Dimensions: Length: 38” to 43”, Blade width: Roughly 1.25” at the guard (tsuba), Weight: 2.5 lbs to 3 lbs.

No Dachi

This sword is the same as a katana but much longer, and the ratio of hilt to blade is the same. It was worn on the back and sometimes without a scabbard. It was the claymore of Japan.

Dimensions: Length: 58” to 60”, Blade width: 1.25” at the guard, Weight: 2.5 to 3.5 lbs.


This sword is most commonly mistaken to be a ‘fencing sword’, when it is not. This sword does carry and edge for cutting, though the point is very small and very effective for thrusting. It is a very lightweight and fast weapon, though it cannot take any heavy blows from such weapons as broad swords, and a katana would simply slice it in half with no trouble, so it must be used with speed skill. It’s complex hilt was made to keep the opponent’s blade from hitting your hand, but again, it is most effective against other light weapons.

Demension: Length: 40” to 45”, Blade width: .5” to 1” in at the guard (Depending on the style), Weight: 1.5 lbs to 2 lbs.


The scimitar is a gently curving, single-edged weapon that is quick, and razor sharp. It is a sleek and graceful slashing weapon that emphasizes speed and prowess over power. The great scimitar is designed the same, but is longer and heavier as it is intended for two-handed use.

Dimensions: Length: 35” to 40”, Blade width: 2” at guard, Weight: 3 lbs to 3.5 lbs.


A favorite for horseback riders, the sabre also has a strong reputation for being a dueling sword. It has a light, single-edged blade that can be slightly curved or straight with varying lengths. With a guard that shields the hand from wounding it bears resemblance to the rapier, but while the rapier is primarily a thrusting blade the sabre is a slashing one.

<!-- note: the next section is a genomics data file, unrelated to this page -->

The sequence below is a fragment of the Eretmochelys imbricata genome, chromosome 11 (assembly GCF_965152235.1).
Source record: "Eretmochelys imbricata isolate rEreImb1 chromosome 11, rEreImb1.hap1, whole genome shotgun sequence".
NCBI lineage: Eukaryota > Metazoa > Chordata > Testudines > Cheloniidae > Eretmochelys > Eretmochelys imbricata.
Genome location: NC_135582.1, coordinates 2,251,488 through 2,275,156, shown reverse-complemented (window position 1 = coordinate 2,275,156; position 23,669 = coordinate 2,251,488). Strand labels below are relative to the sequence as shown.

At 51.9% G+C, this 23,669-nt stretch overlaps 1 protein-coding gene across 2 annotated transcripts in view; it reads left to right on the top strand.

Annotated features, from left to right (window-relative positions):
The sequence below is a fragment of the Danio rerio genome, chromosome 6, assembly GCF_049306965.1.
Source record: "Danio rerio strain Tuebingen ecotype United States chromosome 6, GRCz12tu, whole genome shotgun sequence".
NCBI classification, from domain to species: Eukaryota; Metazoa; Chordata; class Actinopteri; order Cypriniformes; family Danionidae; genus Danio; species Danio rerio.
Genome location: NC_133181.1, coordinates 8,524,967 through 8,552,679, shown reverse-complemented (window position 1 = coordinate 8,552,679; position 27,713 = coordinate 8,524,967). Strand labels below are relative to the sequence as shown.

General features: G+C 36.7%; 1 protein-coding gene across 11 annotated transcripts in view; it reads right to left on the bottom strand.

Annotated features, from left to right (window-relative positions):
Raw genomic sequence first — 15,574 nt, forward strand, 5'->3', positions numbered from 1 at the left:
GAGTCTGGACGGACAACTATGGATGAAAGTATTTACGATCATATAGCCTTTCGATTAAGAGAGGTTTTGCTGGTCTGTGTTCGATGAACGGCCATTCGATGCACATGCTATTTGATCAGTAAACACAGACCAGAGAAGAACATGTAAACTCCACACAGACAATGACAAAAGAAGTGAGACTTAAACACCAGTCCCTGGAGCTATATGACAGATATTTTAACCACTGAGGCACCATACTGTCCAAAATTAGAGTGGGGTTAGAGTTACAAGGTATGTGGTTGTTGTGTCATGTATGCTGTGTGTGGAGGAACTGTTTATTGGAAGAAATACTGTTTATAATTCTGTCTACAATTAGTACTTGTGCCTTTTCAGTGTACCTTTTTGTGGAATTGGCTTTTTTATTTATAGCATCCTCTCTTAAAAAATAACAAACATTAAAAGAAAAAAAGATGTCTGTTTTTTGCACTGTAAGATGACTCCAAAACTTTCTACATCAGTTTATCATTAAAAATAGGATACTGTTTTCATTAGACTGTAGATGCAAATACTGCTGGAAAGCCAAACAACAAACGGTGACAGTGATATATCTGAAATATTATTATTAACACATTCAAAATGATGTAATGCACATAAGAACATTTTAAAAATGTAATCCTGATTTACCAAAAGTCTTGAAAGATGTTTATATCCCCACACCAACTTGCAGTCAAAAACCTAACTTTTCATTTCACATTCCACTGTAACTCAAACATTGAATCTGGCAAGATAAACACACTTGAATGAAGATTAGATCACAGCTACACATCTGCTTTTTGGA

Dimensions: Length: 38” to 42”, Blade width: 1.25” at guard, Weight: 3 lbs to 3.5 lbs.

Short Swords


This sword was the basic Roman sword used on foot. It is a short, double edged weapon with a thrusting tip, so it is very versatile but it has a short range. It is a very reliable blade, and one that would be easily carried.

Dimensions: Length: 26” to 30”, Blade width: 2.5” at guard, Weight: 2 lbs.

Short Broadsword

This is the same style as the single-handed broadsword, but the blade is shorter. Sometimes the blade was quite wide so the blade would maintain the strength of it’s larger relatives.

Dimensions: Length: 30” to 36”, Blade width: 1.5” to 3” (as shown) at the guard, Weight: 1.5 lbs to 2.75 lbs.


This was the counterpart to the katana. It was worn by Samurai to show their rank, as they were the only ones to carry both a katana and wakizashi. The weapon wasn’t actually used until Miyamoto Musashi created a style that used both weapons. Forged the same way as the katana, it is extremely sharp and hard.

Dimensions: Length: 27”, Blade width: 1.25” at guard, Weight: 1.5 lbs.


The cutlass was originally just a large machete used on ships for cutting ropes or whatever else was called for. It was then turned into a weapon after the guard was put on it and has been seen as the classic ‘pirate weapon’ ever since. The blade is thick and heavy, making it durable. It needed to be durable to hold up to the rigors of its use aboard ships.

Dimensions: Length: 28” to 30”, Blade width: 2” at guard, Weight: 2.5 lbs.